This can make the search for a healthy, satisfying work-life balance begin to feel like a mythically hopeless quest. But it doesn’t have to be! Learning to protect your home-life from your work duties is your best defence against burnout. Therefore, learning how to manage time efficiently and increase both your own personal productivity, as well as the effectiveness and productivity of your team, is absolutely essential!

3. Business strategy planning means building the confidence to “make your mark”.

So, you’re a business owner now. How do you want your business to run? What should your business priorities be? What do you want your business to look like five years down the road?

As Partner, you must now take part in deciding which direction you’d like to see the practice go and designing or choosing the best strategy for how to get there. You have your own unique perspective and skill-set to share and there is learning involved with developing the ability to bring your ideas to the table in a productive manner, as well as learning how to feel confident in your decisions without stepping on the toes of the other Partners.

“I think it’s really important for each Partner to offer something a bit different. I don’t think a partnership would work if we all came to the table with the same skill set offering the same things… All I have known to do is just bring to the table what I know I can do and what I enjoy doing and what I’m reasonably OK at doing…. That’s actually the great thing about working in a big partnership, and we’re really lucky, we all bring up slightly different skills and that’s really important when looking to who’s going to join next.”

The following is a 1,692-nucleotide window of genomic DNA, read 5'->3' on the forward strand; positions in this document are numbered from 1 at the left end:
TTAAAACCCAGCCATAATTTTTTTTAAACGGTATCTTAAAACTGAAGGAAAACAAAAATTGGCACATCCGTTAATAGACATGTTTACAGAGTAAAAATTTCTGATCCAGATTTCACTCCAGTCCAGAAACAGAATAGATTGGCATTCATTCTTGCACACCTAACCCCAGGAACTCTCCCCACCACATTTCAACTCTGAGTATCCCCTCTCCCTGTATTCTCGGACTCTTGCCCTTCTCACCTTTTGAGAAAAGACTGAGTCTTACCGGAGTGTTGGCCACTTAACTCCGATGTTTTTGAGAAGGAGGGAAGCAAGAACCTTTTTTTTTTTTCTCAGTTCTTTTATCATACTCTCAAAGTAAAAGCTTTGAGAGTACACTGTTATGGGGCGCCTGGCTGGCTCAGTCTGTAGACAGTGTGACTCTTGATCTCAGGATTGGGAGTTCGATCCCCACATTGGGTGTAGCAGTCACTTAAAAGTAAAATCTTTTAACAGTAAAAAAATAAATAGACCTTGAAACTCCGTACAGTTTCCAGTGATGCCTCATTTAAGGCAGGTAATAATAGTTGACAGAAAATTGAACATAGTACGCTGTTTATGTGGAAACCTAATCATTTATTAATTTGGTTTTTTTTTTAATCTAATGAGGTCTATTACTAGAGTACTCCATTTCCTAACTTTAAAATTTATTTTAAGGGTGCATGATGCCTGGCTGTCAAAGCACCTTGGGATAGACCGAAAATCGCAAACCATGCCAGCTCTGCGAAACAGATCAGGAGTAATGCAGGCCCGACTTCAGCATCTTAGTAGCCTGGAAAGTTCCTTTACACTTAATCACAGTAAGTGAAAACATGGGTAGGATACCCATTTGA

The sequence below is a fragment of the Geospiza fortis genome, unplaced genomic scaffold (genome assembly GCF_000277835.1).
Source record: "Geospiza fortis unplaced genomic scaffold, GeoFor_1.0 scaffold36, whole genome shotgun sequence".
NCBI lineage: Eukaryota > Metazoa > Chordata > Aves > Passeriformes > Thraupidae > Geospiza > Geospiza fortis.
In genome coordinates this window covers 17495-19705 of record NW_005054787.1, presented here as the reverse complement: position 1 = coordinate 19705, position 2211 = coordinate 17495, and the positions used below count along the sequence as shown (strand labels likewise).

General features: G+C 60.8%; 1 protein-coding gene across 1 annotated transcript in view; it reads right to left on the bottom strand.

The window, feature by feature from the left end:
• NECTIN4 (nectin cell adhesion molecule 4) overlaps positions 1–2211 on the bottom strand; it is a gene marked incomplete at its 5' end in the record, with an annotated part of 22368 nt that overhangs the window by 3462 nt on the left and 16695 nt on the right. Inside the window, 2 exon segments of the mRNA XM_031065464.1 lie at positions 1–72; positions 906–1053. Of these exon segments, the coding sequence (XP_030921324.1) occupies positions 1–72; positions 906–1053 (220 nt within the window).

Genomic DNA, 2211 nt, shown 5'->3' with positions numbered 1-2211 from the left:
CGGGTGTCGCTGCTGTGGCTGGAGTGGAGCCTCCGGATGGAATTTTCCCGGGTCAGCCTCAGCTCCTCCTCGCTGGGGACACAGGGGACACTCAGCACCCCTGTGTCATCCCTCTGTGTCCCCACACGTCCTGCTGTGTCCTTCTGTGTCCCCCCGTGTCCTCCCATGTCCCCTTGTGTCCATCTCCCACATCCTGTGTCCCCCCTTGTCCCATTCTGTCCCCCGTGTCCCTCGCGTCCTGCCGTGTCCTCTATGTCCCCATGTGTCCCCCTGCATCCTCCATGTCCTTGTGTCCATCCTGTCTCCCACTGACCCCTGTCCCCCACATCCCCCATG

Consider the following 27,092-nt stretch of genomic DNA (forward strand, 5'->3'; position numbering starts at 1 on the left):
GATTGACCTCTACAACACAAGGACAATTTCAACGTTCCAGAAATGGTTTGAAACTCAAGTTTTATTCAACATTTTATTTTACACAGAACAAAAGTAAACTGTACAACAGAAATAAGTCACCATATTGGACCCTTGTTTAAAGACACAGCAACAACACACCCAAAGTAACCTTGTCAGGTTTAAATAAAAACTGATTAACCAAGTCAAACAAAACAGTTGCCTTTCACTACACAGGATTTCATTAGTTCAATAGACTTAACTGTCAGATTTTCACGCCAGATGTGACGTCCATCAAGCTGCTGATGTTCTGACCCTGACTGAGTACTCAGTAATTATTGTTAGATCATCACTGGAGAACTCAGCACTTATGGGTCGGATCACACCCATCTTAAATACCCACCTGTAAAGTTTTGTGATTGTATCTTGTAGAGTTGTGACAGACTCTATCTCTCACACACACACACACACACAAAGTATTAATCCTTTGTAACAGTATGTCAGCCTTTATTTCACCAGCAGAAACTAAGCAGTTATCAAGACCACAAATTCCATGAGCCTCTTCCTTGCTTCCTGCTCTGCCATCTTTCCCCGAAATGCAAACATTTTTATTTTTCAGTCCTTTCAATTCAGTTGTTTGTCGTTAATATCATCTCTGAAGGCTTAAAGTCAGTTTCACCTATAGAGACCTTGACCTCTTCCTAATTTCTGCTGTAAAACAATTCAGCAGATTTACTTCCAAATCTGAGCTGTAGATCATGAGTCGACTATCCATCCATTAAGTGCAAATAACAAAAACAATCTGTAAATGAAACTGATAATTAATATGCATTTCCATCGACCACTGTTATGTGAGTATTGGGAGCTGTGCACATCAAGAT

Which brings us directly to…

4. You have to learn how to work well with the other Partners.

Disputes between new Partners can be fairly common, as everyone often seems to have very different ideas of the best way to manage a practice. All Partners must learn how to compromise with one another and work together to come to decisions with which all can be happy. And yet each Partner must still be able to put her or his point across and feel heard in the process.

This means learning to work with people in a different way than you have before. As a salaried GP you weren’t required to make decisions WITH anybody else. If you said to a patient “this is what I think you should do” they tended to listen to you because you’re the expert. Whereas, with Partners, you are all equal experts and now you’ve all got to listen to each other’s suggestions and work together to decide the best way forward.

“Becoming a Partner involves investing a lot of your own time and money into the practice. The role becomes more than ‘just a job’ and, rightly, Partners care passionately about any decisions being made about the business. Whilst it is rewarding to work alongside colleagues who care about the business as much as you do, it can also cause friction when people have differing ideas about the best way to move forward. Learning how to handle those difficult conversations can sometimes be challenging.”